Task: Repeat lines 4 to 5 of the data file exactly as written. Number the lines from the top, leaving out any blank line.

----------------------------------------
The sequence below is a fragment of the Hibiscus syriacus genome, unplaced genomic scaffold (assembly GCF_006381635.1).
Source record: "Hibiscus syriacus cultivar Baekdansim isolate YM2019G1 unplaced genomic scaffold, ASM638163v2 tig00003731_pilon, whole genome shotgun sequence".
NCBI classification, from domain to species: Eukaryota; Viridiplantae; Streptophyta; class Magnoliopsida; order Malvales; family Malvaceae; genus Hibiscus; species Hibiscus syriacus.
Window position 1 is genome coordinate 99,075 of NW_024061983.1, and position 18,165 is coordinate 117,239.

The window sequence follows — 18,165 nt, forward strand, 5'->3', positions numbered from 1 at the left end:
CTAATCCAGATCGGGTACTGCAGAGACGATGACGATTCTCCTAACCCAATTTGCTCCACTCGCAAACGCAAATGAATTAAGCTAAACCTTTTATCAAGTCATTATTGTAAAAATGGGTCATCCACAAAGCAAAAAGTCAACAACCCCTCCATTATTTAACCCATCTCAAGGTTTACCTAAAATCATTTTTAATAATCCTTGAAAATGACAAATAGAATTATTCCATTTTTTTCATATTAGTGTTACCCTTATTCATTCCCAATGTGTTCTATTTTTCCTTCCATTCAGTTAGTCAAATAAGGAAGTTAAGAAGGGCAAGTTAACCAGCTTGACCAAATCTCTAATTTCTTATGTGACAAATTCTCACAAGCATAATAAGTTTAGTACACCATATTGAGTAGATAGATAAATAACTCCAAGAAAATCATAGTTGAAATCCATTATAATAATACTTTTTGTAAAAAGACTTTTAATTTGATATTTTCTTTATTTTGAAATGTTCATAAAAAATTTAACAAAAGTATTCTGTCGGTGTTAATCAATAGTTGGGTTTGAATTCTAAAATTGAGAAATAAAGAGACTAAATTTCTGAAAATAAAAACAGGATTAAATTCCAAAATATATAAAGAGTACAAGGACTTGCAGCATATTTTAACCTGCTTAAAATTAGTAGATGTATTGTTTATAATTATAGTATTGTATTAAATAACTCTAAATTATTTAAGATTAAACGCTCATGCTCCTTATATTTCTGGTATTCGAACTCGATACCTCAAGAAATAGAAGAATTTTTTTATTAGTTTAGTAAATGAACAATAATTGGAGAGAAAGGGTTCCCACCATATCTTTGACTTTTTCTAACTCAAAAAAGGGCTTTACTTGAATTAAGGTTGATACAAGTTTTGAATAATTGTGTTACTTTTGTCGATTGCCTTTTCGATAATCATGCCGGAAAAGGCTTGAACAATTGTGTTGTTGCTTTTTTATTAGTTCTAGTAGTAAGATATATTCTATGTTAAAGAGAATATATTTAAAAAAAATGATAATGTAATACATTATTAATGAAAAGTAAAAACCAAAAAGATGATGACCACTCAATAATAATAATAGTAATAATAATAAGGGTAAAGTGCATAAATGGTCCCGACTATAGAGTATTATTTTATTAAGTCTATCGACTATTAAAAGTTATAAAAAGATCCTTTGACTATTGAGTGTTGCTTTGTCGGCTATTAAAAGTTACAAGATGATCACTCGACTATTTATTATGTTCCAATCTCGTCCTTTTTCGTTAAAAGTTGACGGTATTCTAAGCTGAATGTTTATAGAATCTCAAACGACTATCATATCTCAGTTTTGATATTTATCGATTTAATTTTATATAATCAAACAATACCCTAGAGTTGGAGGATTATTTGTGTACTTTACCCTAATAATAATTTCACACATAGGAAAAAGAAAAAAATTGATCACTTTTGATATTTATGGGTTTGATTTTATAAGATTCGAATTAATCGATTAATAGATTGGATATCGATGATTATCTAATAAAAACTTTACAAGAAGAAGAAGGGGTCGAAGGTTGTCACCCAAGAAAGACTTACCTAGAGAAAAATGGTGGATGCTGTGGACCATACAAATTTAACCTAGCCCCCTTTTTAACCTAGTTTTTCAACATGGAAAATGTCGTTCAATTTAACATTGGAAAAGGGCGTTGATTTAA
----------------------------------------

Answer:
Window position 1 is genome coordinate 99,075 of NW_024061983.1, and position 18,165 is coordinate 117,239.

The window sequence follows — 18,165 nt, forward strand, 5'->3', positions numbered from 1 at the left end: